A paper in Ecology Letters describes a “unification” of the six unified theories of ecology (doi: 10.1111/j.1461-0248.2010.01449.x). I didn’t know we had six “unified” theories to start with. (How can there be more than one “unified” theory? But that’s beside the point.)

The paper claims that all six of our “unified” theories are based on the same three rules:

(1) individuals of the same species tend to be found clumped together in space;

(2) most places have a few common species and lots of rare species;

and (3) the distributions of individuals of different species are independent.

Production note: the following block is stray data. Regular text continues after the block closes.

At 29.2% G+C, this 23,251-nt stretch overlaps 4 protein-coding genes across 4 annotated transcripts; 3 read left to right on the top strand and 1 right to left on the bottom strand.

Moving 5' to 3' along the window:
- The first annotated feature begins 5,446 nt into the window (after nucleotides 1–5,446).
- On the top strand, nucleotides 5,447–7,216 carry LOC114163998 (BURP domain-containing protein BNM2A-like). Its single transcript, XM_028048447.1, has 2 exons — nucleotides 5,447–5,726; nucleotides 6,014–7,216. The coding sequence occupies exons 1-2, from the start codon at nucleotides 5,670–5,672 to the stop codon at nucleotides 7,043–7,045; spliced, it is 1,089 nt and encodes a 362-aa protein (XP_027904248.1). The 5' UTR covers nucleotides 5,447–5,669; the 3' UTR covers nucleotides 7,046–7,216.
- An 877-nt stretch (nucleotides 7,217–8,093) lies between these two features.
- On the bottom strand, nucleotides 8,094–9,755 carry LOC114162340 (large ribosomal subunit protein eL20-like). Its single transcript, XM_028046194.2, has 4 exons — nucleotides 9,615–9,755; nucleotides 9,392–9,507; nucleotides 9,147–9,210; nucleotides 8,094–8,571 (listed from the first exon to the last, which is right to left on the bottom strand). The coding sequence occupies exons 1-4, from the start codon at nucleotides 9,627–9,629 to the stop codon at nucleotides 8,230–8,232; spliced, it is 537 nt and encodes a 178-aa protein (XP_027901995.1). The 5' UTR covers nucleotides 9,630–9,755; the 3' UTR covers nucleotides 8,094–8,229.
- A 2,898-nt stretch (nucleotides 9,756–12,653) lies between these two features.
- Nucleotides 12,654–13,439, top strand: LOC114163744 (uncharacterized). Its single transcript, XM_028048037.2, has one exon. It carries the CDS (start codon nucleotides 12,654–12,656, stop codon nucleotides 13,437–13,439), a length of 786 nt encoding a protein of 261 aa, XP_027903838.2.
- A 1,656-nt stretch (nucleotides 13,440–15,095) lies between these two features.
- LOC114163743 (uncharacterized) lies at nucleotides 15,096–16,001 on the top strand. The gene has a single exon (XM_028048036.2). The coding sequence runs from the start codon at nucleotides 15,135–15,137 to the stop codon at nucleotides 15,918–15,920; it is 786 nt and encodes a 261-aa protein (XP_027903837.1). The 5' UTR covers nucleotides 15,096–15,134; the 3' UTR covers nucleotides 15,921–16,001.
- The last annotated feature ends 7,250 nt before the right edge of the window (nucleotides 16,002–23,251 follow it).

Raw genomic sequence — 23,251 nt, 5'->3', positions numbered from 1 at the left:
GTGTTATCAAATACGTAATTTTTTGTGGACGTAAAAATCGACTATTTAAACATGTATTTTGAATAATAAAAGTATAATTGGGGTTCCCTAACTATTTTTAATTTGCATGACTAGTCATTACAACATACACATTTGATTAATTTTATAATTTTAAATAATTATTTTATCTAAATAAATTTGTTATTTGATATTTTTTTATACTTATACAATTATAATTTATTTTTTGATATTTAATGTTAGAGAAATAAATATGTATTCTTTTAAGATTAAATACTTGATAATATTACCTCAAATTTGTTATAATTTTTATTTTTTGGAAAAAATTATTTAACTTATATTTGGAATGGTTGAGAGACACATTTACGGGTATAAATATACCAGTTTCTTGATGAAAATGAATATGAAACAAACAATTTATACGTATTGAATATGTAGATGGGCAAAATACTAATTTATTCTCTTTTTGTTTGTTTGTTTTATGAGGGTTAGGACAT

I didn’t know whether to laugh or cry. That’s it? That’s all we’ve got? This is what our “unified” theories of biodiversity are all about? If these are the basis of all of these “unified” theories, I really have to wonder of what use the predictions of these “unified” theories are.

We are always fascinated by pattern in nature, and we think that every pattern must be explained. However, if this is it, are these patterns really worth explaining?

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